Step 36. Pay attention to the heightened receptiveness to spiritual engagement around religious holidays such as Easter and Christmas.

We all know that many people who might claim our church as their church only attend worship at Christmas and sometimes Easter. But, here’s the thing, they do still come. There is something about coming here that matters to them and is a part of their own spiritual traditions around these holidays. This is STILL spiritual engagement and such a beautiful time to connect with people who are seeking something by coming here. Imagine what it would be like if they experienced something meaningful and relevant in worship, but also receive a warm welcome from others, and an intentional invitation to future opportunities for spiritual engagement.

Step 37. Offer offsite worship services on special days, such as Christmas Eve, Palm Sunday, and Easter. Select familiar venues where people feel comfortable — parks, restaurants, parking lots, coffee houses.

Now this is a novel idea! What would it look like to offer opportunities for spiritual engagement and worship IN THE COMMUNITY instead of expecting the community to come to us. And this does not mean that we don’t also have worship in the church, but it is about expanding our notions of what worship is and where it has to happen. What would a Christmas Eve service look like at Shubie Park? Or a Palm Sunday parade/hike on the Salt Marsh Trail? We already do a sunrise service on Easter Sunday morning, but how do we really promote this in the community?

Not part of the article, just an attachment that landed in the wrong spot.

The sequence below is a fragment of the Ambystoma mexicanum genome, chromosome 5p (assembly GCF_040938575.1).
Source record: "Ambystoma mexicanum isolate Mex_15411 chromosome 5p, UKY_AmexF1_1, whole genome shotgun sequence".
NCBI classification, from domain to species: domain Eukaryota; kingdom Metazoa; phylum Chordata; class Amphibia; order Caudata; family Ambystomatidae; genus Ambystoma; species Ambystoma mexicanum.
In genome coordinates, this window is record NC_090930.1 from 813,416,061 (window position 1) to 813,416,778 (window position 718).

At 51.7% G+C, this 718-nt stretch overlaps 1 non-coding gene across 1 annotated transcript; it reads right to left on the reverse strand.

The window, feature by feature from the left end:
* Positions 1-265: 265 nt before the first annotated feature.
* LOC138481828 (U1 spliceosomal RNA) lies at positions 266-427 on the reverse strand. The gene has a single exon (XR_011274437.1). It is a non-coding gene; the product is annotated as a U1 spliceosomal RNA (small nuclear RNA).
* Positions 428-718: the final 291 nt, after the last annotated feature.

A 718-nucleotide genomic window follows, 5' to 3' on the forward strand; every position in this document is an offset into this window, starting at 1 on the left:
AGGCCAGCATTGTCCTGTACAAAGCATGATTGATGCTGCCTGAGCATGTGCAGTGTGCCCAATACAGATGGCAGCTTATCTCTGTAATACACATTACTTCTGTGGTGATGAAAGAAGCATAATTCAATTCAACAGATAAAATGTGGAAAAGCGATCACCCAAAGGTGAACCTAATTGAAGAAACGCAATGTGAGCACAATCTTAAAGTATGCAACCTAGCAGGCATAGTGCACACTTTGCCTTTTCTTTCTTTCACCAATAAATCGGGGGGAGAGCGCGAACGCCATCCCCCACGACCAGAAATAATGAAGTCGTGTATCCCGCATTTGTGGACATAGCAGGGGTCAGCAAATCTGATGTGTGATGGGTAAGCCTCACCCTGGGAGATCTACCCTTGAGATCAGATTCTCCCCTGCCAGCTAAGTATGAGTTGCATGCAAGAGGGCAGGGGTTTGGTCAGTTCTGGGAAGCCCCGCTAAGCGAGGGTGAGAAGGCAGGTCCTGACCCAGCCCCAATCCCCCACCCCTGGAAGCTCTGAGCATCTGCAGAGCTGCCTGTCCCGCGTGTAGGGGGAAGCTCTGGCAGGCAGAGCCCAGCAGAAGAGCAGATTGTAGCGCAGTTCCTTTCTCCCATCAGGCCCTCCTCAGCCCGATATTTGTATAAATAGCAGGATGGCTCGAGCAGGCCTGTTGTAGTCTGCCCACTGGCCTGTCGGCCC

Step 38. Offer imposition of ashes on Ash Wednesday in public places.

I know for a fact that some of our Anglican Colleagues in HRM did this this past Ash Wednesday and it was well shared on Social Media. This is a very public opportunity to connect with people and something seriously worth considering as you think about engaging the community at large going forward.

Step 39. Partner with other institutions (such as nursing homes, hospitals, or prisons) or commercial establishments (restaurants, bars, shopping centers, or sports facilities) to offer worship services to their constituents or clientele on special days.

This is one area where we are working in the community already. We have a relationship with local nursing homes and have meetings in public places like pubs. The meetings are for us, have we considered how to more publicly invite others to join us for worship in public places like a pub or a pizza joint? It would be an interesting experiment to see who might be interested in sharing in a worship time in these public places!